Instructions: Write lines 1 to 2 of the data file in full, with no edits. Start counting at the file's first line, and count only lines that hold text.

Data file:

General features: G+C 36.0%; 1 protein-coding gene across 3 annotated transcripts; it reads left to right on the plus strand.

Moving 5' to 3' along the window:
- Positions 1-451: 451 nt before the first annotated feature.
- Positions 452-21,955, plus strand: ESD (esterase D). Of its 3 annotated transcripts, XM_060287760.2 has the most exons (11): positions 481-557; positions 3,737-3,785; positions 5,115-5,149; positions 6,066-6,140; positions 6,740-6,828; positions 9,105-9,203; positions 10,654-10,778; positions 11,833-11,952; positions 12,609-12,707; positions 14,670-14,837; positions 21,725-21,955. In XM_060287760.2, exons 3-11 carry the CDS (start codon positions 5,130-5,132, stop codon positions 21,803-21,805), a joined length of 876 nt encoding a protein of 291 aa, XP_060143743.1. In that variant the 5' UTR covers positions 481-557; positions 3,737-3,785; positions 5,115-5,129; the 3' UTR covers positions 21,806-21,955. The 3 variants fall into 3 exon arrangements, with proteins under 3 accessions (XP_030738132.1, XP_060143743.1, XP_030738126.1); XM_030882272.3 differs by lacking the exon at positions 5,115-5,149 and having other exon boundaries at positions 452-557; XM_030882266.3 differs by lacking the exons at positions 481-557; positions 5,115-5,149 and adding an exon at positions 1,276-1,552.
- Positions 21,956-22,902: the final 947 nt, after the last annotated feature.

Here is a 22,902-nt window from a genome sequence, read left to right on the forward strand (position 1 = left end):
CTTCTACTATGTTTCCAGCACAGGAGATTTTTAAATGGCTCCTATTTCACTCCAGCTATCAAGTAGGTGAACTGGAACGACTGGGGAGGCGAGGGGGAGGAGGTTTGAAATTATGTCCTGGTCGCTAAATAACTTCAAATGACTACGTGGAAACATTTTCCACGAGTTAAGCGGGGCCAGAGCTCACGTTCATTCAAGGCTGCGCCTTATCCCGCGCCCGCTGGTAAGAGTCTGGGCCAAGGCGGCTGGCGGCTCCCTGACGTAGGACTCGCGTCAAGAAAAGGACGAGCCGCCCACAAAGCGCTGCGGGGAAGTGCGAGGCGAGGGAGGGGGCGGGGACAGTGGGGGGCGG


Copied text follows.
General features: G+C 36.0%; 1 protein-coding gene across 3 annotated transcripts; it reads left to right on the plus strand.

Moving 5' to 3' along the window: